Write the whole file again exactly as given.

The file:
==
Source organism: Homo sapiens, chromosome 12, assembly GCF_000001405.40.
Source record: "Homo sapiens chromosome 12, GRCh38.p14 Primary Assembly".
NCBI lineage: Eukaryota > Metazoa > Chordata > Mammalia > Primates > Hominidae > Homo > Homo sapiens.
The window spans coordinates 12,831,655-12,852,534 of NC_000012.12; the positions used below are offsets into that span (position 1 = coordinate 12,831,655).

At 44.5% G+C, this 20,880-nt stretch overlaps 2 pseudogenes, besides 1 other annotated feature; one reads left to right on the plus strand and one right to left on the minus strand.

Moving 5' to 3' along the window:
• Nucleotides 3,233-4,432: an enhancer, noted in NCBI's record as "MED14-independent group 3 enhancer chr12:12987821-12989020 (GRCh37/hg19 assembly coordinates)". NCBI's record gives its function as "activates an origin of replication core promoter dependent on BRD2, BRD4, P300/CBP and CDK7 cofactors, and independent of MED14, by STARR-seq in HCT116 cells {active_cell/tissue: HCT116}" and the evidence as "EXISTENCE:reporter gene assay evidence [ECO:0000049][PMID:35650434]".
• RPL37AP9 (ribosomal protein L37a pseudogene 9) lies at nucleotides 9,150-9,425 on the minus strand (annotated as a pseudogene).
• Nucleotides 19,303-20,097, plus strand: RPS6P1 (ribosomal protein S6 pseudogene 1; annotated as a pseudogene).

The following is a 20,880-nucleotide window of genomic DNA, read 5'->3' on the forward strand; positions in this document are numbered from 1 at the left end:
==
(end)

Source organism: Homo sapiens, chromosome 12, assembly GCF_000001405.40.
Source record: "Homo sapiens chromosome 12, GRCh38.p14 Primary Assembly".
NCBI lineage: Eukaryota > Metazoa > Chordata > Mammalia > Primates > Hominidae > Homo > Homo sapiens.
The window spans coordinates 12,831,655-12,852,534 of NC_000012.12; the positions used below are offsets into that span (position 1 = coordinate 12,831,655).

At 44.5% G+C, this 20,880-nt stretch overlaps 2 pseudogenes, besides 1 other annotated feature; one reads left to right on the plus strand and one right to left on the minus strand.

Moving 5' to 3' along the window:
• Nucleotides 3,233-4,432: an enhancer, noted in NCBI's record as "MED14-independent group 3 enhancer chr12:12987821-12989020 (GRCh37/hg19 assembly coordinates)". NCBI's record gives its function as "activates an origin of replication core promoter dependent on BRD2, BRD4, P300/CBP and CDK7 cofactors, and independent of MED14, by STARR-seq in HCT116 cells {active_cell/tissue: HCT116}" and the evidence as "EXISTENCE:reporter gene assay evidence [ECO:0000049][PMID:35650434]".
• RPL37AP9 (ribosomal protein L37a pseudogene 9) lies at nucleotides 9,150-9,425 on the minus strand (annotated as a pseudogene).
• Nucleotides 19,303-20,097, plus strand: RPS6P1 (ribosomal protein S6 pseudogene 1; annotated as a pseudogene).

The following is a 20,880-nucleotide window of genomic DNA, read 5'->3' on the forward strand; positions in this document are numbered from 1 at the left end: